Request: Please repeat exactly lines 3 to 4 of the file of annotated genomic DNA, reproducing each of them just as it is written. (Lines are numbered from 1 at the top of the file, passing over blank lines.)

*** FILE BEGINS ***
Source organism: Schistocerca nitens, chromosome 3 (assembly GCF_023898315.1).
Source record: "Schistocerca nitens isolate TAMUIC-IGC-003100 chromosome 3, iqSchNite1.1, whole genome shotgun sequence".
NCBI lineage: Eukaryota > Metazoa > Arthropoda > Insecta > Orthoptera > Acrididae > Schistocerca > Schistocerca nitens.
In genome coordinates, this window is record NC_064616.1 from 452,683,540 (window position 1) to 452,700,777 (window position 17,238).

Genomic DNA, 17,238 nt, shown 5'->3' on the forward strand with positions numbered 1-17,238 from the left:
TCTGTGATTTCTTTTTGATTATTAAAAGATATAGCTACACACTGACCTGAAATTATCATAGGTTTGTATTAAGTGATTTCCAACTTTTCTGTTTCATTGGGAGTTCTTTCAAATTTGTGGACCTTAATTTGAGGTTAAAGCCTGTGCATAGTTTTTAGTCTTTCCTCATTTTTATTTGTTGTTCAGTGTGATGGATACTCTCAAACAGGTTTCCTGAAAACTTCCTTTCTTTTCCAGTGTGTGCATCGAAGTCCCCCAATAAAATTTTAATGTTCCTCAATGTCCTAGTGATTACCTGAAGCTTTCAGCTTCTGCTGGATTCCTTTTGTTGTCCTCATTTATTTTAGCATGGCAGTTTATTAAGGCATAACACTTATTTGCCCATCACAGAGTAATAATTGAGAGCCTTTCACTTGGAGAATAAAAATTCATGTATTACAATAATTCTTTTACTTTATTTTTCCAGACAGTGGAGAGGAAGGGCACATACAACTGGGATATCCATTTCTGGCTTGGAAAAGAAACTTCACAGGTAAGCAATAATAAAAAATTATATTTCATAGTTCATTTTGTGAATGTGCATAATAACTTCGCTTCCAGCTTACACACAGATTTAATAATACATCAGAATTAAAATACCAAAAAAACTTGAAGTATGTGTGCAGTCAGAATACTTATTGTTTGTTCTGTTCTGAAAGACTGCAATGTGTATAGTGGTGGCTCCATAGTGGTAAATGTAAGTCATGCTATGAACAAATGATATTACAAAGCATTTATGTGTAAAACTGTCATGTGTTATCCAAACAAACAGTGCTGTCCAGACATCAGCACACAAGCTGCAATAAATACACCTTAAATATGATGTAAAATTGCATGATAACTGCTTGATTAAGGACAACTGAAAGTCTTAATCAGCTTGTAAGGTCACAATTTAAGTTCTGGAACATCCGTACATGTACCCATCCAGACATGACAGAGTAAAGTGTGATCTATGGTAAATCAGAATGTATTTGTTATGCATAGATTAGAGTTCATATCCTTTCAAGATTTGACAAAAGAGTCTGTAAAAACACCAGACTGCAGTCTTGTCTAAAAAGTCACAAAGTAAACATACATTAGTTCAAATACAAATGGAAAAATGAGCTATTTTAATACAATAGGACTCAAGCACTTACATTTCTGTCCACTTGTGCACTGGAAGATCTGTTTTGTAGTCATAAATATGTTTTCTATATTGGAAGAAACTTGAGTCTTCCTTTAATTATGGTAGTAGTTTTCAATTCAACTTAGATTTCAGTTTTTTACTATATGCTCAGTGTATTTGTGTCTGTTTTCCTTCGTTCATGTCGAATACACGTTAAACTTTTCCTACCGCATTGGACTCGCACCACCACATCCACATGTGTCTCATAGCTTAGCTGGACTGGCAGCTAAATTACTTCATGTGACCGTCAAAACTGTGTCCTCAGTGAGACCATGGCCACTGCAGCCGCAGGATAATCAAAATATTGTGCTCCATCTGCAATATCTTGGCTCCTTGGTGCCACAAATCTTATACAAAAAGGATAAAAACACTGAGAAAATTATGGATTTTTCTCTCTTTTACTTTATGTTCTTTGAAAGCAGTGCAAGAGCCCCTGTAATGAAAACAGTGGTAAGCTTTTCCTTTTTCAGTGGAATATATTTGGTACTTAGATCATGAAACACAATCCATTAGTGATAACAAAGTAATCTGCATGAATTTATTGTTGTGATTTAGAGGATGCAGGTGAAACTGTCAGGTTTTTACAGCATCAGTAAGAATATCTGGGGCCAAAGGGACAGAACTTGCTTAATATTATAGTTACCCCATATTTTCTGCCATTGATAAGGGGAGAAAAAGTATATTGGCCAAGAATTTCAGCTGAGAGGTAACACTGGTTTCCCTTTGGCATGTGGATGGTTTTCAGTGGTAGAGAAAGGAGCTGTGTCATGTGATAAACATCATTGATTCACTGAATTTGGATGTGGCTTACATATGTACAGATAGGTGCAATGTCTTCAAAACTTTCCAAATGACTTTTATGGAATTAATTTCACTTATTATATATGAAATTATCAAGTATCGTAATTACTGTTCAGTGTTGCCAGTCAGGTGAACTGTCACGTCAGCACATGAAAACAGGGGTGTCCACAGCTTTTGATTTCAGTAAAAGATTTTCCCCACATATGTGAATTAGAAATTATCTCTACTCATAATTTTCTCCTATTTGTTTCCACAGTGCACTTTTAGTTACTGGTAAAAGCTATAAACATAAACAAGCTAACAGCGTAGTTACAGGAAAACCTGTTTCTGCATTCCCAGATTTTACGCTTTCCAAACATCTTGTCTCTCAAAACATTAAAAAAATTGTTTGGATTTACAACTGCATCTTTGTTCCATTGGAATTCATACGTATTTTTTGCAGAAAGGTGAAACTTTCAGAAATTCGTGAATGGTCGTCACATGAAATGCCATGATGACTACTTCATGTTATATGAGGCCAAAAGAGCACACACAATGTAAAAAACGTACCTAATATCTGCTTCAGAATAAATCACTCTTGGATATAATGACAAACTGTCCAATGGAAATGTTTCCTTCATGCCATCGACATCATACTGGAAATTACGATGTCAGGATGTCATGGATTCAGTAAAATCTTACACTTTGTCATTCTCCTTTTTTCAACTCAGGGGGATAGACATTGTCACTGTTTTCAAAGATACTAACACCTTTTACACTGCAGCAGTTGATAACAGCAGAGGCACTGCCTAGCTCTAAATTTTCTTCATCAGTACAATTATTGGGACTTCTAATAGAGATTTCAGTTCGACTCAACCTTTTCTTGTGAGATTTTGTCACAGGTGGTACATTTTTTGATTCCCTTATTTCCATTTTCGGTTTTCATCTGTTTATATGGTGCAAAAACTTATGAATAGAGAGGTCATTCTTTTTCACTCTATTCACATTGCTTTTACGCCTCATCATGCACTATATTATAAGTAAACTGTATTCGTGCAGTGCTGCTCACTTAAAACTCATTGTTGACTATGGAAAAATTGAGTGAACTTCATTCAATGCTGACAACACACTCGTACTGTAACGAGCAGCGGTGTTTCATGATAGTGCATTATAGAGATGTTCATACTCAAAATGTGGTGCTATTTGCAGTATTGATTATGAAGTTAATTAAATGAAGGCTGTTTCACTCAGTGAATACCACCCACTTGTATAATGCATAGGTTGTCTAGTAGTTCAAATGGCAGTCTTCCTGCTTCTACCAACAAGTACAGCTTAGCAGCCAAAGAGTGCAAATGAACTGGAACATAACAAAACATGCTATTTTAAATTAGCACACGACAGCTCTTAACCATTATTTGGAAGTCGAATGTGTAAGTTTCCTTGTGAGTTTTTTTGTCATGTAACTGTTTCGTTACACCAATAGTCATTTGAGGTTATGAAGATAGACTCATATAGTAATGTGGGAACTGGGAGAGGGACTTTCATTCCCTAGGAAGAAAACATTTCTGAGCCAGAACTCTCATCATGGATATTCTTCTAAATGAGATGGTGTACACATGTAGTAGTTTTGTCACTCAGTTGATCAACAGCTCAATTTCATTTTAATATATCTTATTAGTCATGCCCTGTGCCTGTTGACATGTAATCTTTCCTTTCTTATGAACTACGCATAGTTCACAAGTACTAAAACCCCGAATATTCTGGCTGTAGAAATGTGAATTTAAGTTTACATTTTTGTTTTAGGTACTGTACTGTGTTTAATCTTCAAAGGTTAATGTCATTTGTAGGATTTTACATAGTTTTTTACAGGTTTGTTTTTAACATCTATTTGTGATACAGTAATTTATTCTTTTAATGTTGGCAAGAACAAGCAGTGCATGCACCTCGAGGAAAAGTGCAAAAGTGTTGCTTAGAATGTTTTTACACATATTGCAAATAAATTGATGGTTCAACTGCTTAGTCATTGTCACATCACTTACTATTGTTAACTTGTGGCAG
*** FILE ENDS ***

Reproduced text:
NCBI lineage: Eukaryota > Metazoa > Arthropoda > Insecta > Orthoptera > Acrididae > Schistocerca > Schistocerca nitens.
In genome coordinates, this window is record NC_064616.1 from 452,683,540 (window position 1) to 452,700,777 (window position 17,238).